Daily Arctic sea ice extents for May 2016 tracked two to four weeks ahead of levels seen in 2012, which had the lowest September extent in the satellite record. Current sea ice extent numbers are tentative due to the preliminary nature of the DMSP F-18 satellite data, but are supported by other data sources. An unusually early retreat of sea ice in the Beaufort Sea and pulses of warm air entering the Arctic from eastern Siberia and northernmost Europe are in part driving below-average ice conditions. Snow cover in the Northern Hemisphere was the lowest in fifty years for April and the fourth lowest for May. Antarctic sea ice extent grew slowly during the austral autumn and was below average for most of May.
Overview of conditions
May 2016 set a new record low for the month for the period of satellite observations, at 12.0 million square kilometers (4.63 million square miles), following on previous record lows this year in January, February, and April. May’s average ice extent is 580,000 square kilometers (224,000 square miles) below the previous record low for the month set in 2004, and 1.39 million square kilometers (537,000 square miles) below the 1981 to 2010 long-term average.
During the month, daily sea ice extents tracked about 600,000 square kilometers (232,000 square miles) below any previous year in the 38-year satellite record. Daily extents in May were also two to four weeks ahead of levels seen in 2012, which had the lowest September extent in the satellite record. The monthly average extent for May 2016 is more than one million square kilometers (386,000 square miles) below that observed in May 2012.
Sea ice extent remains below average in the Kara and Barents seas, continuing the pattern seen throughout winter 2015 and 2016. Sea ice also remains below average in the Bering Sea and the East Greenland Sea. In the Beaufort Sea, large open water areas have formed near the coast and ice to the north is strongly fragmented due to wind-driven divergence. The opening began in February, continued through March, and greatly expanded in April.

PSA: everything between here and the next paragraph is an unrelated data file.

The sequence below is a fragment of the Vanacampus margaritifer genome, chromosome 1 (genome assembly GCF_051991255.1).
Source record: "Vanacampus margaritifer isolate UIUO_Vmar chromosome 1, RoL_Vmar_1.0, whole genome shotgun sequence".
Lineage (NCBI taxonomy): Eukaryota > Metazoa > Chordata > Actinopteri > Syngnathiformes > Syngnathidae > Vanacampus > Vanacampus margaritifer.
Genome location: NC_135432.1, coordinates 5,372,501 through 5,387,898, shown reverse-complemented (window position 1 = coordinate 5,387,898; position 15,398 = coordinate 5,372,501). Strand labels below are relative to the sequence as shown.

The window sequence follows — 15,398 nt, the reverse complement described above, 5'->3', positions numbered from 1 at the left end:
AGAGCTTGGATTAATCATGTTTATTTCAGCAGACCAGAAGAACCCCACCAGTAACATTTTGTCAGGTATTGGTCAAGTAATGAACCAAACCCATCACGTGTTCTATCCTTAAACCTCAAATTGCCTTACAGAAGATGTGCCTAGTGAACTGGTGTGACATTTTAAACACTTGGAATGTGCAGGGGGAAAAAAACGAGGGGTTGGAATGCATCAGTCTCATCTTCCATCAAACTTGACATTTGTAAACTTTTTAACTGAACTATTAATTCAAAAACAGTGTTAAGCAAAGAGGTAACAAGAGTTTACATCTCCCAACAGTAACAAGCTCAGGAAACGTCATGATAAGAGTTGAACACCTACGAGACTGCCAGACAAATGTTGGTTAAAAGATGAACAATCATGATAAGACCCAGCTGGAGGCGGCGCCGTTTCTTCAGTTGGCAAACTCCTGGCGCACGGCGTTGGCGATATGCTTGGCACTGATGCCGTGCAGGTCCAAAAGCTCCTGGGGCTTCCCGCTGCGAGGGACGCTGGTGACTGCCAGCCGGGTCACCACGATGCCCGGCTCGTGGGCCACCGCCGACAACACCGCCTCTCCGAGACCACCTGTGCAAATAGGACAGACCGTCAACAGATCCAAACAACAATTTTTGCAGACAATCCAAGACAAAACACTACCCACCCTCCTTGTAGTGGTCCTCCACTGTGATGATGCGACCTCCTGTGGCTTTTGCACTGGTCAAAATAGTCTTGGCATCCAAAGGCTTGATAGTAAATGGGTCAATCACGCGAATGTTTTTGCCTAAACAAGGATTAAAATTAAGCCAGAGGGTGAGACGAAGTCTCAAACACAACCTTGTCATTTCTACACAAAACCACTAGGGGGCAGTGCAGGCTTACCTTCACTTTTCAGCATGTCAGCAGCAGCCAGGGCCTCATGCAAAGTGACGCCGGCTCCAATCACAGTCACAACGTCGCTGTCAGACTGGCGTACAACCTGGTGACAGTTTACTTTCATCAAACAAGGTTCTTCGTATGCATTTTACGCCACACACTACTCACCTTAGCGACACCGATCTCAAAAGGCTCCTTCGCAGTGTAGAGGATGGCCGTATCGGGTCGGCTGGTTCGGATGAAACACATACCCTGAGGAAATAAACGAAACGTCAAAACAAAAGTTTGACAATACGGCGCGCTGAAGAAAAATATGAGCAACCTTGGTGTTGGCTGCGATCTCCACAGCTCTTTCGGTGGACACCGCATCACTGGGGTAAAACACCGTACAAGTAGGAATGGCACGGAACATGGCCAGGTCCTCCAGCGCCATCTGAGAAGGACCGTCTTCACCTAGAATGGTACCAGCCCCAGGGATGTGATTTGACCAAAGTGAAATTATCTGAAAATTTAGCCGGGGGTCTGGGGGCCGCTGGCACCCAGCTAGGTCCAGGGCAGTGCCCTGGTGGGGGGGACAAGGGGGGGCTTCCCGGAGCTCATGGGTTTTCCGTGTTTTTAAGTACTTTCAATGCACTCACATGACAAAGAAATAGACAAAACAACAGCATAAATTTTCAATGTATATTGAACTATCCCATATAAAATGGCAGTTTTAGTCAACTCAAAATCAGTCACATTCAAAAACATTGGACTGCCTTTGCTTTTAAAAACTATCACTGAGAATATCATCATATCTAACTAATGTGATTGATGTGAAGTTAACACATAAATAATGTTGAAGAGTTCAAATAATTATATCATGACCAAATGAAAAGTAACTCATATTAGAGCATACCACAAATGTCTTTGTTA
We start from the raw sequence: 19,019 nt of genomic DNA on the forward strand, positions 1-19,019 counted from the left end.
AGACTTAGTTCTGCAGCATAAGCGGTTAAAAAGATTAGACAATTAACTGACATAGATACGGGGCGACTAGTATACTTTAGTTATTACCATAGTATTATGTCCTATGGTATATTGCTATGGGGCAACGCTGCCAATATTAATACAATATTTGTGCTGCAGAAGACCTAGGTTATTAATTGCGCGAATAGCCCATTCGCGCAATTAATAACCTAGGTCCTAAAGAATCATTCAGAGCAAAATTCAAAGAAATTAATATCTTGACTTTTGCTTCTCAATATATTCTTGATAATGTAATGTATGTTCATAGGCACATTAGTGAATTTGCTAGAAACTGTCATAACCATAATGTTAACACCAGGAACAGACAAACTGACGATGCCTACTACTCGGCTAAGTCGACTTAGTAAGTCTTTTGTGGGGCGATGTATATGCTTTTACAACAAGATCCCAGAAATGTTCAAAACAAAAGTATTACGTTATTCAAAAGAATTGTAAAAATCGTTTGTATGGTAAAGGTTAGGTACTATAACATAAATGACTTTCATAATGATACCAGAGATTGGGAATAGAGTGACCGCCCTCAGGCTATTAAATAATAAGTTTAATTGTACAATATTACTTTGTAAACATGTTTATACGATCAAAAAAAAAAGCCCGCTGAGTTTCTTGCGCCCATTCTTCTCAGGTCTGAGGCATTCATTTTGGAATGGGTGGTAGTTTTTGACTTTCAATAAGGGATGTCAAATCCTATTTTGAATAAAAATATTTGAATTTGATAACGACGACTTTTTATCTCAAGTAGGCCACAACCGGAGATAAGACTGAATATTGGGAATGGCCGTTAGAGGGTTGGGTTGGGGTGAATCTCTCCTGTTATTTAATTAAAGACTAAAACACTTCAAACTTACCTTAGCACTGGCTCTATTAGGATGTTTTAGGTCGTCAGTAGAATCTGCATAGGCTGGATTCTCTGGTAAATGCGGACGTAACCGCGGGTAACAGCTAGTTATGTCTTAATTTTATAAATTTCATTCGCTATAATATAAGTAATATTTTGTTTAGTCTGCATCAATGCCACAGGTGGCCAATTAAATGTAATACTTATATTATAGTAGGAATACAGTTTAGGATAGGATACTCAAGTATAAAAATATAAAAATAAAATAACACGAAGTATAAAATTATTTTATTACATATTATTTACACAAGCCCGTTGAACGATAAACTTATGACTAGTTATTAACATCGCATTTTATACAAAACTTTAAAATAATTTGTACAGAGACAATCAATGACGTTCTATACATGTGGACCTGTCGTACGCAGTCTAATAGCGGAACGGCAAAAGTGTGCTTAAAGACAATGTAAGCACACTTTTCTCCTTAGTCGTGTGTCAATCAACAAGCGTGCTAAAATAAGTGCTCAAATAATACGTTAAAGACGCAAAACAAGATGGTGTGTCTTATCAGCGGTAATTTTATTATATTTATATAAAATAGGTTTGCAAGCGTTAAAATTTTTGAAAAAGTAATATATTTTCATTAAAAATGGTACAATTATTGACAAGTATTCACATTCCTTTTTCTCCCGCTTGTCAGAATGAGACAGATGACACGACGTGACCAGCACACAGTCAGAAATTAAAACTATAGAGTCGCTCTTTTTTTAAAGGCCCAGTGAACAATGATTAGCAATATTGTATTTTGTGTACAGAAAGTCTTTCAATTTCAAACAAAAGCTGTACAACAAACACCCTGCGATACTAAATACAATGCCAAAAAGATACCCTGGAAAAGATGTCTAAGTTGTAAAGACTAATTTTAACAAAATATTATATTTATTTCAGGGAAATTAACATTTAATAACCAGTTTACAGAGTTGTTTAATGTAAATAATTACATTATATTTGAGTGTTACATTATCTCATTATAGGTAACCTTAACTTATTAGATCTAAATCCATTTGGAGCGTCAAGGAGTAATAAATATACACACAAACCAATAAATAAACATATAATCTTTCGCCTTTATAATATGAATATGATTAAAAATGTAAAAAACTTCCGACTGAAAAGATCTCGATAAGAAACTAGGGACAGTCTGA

Conditions in context
The average ice loss during May 2016 was 61,000 square kilometers (23,600 square miles) per day. This was faster than the 1981 to 2010 long-term average rate of decline of 46,600 square kilometers (18,000 square miles) per day. May air temperatures at the 925 hPa level were 2 to 3 degrees Celsius (4 to 5 degrees Fahrenheit) above the 1981 to 2010 average across most of the Arctic Ocean, with localized higher temperatures in the Chukchi Sea (4 to 5 degrees Celsius or 7 to 9 degrees Fahrenheit) and in the Barents Sea (4 degrees Celsius or 7 degrees Fahrenheit). Air pressure patterns were not particularly unusual, but two areas of southerly winds in northern Europe and Alaska pushed higher than average temperatures into the Arctic Ocean, producing hot spots noted above and generally above-average temperatures across the Arctic. Only over central Siberia were temperatures lower than the 1981 to 2010 average.
May 2016 compared to previous years
Through 2016, the rate of decline for the month of May is 34,000 square kilometers (13,000 square miles) per year, or 2.6 percent per decade.
Thickness in the Beaufort Sea
Satellite and survey data show that ice thicknesses in parts of the Arctic are similar to those observed in 2015, but that ice thickness over the whole region is thinner compared to the last five years. Ice thickness surveys carried out by York University in early April 2016 show that thicknesses in the Northwest Passage are similar to that in 2015, though there is less multiyear ice in 2016. In the southern Beaufort Sea, the thickness of multiyear ice is also similar to the previous year, but because of strong divergence and export, first-year sea ice is considerably thinner than in 2015, giving rise to expectations of earlier melt out of this thin ice and formation of open water in 2016. Data from the European Space Agency’s CryoSat-2 satellite show that first-year ice in March 2016 is thinner compared to the March 2011 to 2016 average, especially in the Beaufort Sea (20 to 40 centimeters thinner) and the Barents and Kara seas (10 to 30 centimeters thinner). Multiyear ice north of Canada and Greenland is also thinner.
The thinner first year ice may partly explain the early development of open water in the southern Beaufort Sea for this month. The multiyear ice on the other hand may survive and slow down the overall retreat of the ice edge, as it did in 2015 when a band of multiyear ice survived throughout most of the summer. However, the multiyear ice regime this year seems more fragmented and interspersed with thinner first-year ice. When this thinner ice melts, dark open water areas may grow rapidly as energy is absorbed which in turn melts more ice and can accelerate multiyear ice decay.